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Third Quarter 2018 • July, August, September


Week 2: July 7–13


Following is a combined commentary on the material included in the Bible Study Guide with references as necessary to the supplemental passages included in the E. G. White Notes for the Sabbath School Lessons.

Note: Unless otherwise stated, all biblical quotes are from the English Standard Version (ESV).




This week’s lesson teaches the Adventist understanding of Pentecost. The lesson subtly affirms Adventist heresies such as a trinity of three separate beings, a Holy Spirit who is an “it” and a power that the Father and Son dispense, the Holy Spirit’s purpose being for extra power for “the church” without identifying who comprises the church. This lesson affirms the Great Controversy and states on page 22 that Jesus death “was necessary, not only to redeem human beings but also to vindicate God and expose Satan as a fraud.”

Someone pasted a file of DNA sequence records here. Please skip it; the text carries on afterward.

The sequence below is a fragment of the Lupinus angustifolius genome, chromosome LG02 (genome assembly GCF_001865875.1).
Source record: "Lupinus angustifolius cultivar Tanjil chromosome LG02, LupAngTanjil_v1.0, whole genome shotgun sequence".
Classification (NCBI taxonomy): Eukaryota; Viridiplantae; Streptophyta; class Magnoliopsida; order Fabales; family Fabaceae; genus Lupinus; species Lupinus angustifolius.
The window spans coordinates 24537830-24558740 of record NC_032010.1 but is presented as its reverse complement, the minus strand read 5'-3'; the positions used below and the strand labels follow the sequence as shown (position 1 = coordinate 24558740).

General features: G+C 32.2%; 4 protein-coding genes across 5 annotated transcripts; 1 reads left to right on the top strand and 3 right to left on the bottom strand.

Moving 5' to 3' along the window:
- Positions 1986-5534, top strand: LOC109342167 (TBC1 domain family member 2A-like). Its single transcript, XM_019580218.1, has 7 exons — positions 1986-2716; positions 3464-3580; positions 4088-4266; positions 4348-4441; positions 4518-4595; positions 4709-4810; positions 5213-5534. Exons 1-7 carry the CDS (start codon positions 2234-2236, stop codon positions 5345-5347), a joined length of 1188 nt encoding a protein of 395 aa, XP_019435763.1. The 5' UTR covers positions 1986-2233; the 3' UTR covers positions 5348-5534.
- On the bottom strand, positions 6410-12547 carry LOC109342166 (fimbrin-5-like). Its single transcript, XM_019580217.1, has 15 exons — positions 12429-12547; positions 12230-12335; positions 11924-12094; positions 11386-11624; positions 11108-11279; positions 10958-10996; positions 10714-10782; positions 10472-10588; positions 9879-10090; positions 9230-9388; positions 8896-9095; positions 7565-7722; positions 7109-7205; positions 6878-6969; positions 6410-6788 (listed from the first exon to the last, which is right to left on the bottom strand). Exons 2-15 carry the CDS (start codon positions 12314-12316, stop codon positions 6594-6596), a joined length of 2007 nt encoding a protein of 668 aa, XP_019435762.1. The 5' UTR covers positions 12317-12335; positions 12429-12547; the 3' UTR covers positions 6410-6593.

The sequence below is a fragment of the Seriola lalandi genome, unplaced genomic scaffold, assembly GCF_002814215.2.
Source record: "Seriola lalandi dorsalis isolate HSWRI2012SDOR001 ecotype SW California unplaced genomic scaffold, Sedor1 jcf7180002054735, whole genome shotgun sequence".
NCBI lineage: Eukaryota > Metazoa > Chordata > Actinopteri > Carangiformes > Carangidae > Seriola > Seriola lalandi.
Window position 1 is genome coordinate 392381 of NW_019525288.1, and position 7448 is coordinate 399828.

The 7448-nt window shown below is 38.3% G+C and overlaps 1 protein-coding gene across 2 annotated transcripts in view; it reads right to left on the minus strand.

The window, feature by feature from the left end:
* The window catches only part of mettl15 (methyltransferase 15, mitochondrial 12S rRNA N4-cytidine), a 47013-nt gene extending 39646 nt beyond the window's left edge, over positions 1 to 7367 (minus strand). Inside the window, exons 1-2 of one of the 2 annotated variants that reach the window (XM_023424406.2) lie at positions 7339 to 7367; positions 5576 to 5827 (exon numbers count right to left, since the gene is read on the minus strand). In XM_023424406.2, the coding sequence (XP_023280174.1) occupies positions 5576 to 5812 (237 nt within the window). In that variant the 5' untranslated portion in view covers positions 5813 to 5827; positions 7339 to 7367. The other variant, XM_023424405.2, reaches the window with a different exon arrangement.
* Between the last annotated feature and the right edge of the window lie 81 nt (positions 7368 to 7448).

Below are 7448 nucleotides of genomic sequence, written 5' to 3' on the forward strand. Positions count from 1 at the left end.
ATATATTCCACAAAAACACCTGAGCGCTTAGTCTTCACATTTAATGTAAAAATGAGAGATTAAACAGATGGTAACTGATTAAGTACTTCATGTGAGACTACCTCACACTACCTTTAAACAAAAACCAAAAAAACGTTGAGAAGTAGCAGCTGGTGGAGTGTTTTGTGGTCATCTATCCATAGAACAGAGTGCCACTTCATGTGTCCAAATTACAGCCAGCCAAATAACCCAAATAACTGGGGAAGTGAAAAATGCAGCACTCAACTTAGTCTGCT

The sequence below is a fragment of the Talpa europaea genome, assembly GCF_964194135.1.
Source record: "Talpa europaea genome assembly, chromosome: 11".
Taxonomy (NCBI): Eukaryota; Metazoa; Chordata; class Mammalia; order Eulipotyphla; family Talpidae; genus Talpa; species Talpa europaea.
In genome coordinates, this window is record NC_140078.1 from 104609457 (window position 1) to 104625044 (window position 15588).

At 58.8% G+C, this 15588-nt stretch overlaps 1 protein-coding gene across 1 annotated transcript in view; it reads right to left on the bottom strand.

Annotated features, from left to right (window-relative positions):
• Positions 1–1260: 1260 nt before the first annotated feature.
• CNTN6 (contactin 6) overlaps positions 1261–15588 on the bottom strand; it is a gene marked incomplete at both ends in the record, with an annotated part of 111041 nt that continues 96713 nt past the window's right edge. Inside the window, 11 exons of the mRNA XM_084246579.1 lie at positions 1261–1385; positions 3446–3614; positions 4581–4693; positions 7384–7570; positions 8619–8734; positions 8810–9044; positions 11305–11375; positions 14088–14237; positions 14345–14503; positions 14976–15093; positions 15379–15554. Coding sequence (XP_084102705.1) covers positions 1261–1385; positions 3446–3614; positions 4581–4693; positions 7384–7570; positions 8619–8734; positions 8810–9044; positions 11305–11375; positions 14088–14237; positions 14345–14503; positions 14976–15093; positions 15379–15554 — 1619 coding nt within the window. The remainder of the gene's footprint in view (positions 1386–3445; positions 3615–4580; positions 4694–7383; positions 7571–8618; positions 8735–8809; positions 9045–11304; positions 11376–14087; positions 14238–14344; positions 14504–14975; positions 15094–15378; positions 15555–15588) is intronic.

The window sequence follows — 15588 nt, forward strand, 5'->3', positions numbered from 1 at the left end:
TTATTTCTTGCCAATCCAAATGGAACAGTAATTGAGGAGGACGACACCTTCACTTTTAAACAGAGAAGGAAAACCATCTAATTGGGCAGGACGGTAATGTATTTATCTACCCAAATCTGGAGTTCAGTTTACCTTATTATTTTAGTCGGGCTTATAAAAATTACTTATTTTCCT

Further, the lesson states (p. 22) “The Spirit was being poured out to prepare a people for the coming of Christ.” This sentence is not biblical fact. The Spirit was poured out on believers who, through faith in Jesus, were already prepared for the coming of Christ. The lesson also states (p. 23) that “the people of Pentecost were offered not only forgiveness of sins but also the fullness of the Spirit for personal growth for service in the church, and especially for mission.” While the author makes much of the need for repentance and baptism in order to receive the Holy Spirit, it makes no mention at all that this repentance was to be done in the name of Jesus. It was trust in Jesus, not simply turning away from sin, that preceded the indwelling of the Spirit.